Why you should worry about process-related impurities in C&GT development

In response to the many cell and gene therapy (C&GTs) products in development [1], the FDA and EMA recently published new guidelines for developers advising greater monitoring of process-related impurities. However, many C&GT developers experience problems removing contaminants and properly characterizing the product.

by Ejvind Mortz, COO, and Martin Rask Johansen, Protein Analysis Advisor, Alphalyse

During the development and production of complex biologics such as cell & gene therapy products (C&GTs), process-related impurities co-purify along with the product.

The EMA Q6B guidelines [2] divide these impurities into three subtypes depending on their origin:

  • Cell substrate-derived (host cell proteins, host cell DNA, etc.)
  • Cell culture-derived (antibiotics, IPTG, DTT, growth factors, etc.)
  • Downstream-derived (enzymes, buffer components, etc.)

The cell substrate-derived impurities include host cell proteins (HCPs), of which some are of concern if they are present in the final product. They include lipases, ubiquitin, peptidylprolyl isomerase, heat shock protein, cathepsin, and serine protease [3].

The cell culture-derived impurities include proteins added to the growth medium, e.g., fetal calf serum, human albumin, cytokines, and enzymes used for harvesting and lysing cells such as TrypLE.

Downstream derived impurities consist of agents used to express and purify biological protein products. These include the Benzonase nuclease, affinity column antibodies for product capture, enzymes for site-specific PEGylation, aminopeptidase, and Protein A. Typical residuals also include Tris, carriers, ligands, Tween/Polysorbate, DCA, TCEP, heavy metals, solvents, Triton-X, antifoaming agents, PEI, TFA/Acetate, Imidazole, etc.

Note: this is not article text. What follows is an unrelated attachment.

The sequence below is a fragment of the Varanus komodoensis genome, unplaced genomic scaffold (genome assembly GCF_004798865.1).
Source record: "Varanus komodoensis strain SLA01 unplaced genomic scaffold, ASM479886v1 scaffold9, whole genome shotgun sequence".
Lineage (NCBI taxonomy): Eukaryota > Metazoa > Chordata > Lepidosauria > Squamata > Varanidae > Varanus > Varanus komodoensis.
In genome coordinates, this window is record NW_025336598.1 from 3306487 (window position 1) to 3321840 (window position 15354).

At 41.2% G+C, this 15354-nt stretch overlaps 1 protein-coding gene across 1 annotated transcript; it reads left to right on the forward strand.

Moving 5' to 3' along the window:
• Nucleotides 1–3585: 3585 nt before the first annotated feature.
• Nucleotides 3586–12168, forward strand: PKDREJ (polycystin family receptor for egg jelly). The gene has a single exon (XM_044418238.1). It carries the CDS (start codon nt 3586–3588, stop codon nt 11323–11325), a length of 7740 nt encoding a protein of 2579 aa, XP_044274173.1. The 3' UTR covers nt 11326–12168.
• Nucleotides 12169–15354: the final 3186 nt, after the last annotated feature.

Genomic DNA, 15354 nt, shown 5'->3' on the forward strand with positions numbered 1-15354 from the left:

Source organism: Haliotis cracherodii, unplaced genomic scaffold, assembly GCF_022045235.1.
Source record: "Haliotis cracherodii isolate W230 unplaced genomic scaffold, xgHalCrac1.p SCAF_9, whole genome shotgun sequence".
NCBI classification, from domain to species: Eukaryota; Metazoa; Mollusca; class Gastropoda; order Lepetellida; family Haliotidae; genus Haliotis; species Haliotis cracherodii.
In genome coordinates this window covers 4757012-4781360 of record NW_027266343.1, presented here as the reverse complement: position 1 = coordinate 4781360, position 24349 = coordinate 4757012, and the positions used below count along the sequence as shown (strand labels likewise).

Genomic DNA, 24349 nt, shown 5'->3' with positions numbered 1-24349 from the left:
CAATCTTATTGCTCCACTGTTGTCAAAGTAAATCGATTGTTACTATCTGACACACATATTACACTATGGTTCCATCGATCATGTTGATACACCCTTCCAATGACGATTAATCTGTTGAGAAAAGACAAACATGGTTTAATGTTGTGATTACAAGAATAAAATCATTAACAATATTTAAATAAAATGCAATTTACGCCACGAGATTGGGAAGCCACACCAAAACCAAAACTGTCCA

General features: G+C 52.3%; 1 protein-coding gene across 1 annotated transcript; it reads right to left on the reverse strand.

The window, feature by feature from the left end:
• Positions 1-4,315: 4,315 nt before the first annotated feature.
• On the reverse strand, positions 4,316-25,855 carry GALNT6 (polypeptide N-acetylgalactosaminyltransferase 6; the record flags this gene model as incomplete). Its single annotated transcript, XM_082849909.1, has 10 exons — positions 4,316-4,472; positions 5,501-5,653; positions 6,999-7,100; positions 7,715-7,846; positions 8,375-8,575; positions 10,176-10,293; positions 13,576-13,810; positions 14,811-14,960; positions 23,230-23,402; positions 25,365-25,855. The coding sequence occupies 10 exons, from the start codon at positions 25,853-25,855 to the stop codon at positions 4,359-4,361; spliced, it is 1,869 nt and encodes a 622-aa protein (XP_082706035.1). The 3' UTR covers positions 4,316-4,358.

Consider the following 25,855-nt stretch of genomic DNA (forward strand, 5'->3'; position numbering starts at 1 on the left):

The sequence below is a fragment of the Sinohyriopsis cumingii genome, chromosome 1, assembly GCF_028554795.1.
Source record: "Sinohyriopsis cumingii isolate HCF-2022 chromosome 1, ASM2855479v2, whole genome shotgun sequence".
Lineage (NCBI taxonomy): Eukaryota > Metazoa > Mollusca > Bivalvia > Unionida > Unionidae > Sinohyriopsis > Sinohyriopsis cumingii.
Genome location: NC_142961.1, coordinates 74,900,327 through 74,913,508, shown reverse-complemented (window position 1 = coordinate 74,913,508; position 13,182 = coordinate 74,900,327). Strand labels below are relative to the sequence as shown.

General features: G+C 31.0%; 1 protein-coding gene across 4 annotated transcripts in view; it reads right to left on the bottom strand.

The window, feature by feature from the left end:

Why residual impurities are a concern

Investigating residual protein levels is crucial, especially in the final product, because the residuals can influence the stability and efficacy of the active ingredient and may also pose a risk to the patient’s health:

Such ‘problematic’ proteins may…

  1. Affect drug efficacy by reducing protein stability and potency,
  2. Induce immunotoxic effects and immunogenic reactions in patients

-even in sub-ppm amounts.

The foreign, residual proteins increase the risk of triggering an immune response in the patient.

Most host cell proteins (HCPs) have the potential to generate an immune response in humans due to the genomic differences between the human patient and commonly applied protein production hosts, such as E. coli, yeast, mouse myeloma cells (NS0), and Chinese Hamster Ovary cells (CHO). For example, Wang et al. showed that a reduction in HCPs correlated with a decline in the release of specific inflammatory cytokines [4].

There is also a risk that some unwanted HCPs, similar to human homologs, may have a biological function in humans resulting in potential side effects [4].